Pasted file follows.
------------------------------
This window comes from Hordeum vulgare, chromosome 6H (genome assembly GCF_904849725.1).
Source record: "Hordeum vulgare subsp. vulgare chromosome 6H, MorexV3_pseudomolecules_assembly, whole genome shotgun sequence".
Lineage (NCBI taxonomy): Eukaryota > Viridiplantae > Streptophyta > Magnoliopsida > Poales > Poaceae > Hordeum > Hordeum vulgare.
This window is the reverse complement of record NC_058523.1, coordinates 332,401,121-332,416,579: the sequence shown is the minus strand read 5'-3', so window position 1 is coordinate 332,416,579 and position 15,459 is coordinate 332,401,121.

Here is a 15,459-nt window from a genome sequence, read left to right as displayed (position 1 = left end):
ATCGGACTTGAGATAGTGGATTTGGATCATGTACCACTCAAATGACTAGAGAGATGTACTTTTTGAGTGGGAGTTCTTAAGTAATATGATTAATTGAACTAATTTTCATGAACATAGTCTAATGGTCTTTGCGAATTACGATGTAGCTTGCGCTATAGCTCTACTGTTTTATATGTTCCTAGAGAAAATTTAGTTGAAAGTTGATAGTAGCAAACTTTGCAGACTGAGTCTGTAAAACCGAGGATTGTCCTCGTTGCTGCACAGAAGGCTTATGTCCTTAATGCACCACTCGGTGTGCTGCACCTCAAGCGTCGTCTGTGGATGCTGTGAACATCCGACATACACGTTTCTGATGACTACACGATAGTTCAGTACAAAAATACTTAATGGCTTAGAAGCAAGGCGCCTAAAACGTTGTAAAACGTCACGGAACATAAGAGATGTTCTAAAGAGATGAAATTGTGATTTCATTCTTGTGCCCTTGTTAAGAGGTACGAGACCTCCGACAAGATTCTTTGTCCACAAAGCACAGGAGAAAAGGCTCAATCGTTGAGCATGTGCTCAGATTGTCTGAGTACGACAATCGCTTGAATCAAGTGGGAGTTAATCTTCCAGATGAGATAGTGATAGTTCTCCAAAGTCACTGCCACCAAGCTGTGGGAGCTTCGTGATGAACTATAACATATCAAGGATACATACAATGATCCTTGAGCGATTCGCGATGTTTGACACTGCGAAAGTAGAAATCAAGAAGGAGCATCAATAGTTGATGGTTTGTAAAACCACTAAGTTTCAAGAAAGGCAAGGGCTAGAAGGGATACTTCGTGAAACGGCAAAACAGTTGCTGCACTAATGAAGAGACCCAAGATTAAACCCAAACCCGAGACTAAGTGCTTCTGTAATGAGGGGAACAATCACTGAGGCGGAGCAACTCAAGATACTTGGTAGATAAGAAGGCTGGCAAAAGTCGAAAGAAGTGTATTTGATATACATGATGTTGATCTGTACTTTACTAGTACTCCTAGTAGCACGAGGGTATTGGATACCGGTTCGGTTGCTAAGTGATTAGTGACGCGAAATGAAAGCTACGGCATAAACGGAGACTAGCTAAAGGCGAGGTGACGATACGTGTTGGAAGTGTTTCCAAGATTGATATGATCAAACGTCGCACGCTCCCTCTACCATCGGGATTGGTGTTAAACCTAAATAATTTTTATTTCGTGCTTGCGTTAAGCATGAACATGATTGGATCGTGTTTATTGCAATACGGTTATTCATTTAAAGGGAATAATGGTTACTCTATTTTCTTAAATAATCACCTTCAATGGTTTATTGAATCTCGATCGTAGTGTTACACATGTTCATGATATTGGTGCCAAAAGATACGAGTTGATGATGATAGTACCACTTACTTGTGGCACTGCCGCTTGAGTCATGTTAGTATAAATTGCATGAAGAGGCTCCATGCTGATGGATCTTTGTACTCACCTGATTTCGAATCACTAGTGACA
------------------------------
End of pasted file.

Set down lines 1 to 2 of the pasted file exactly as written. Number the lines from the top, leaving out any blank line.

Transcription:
This window comes from Hordeum vulgare, chromosome 6H (genome assembly GCF_904849725.1).
Source record: "Hordeum vulgare subsp. vulgare chromosome 6H, MorexV3_pseudomolecules_assembly, whole genome shotgun sequence".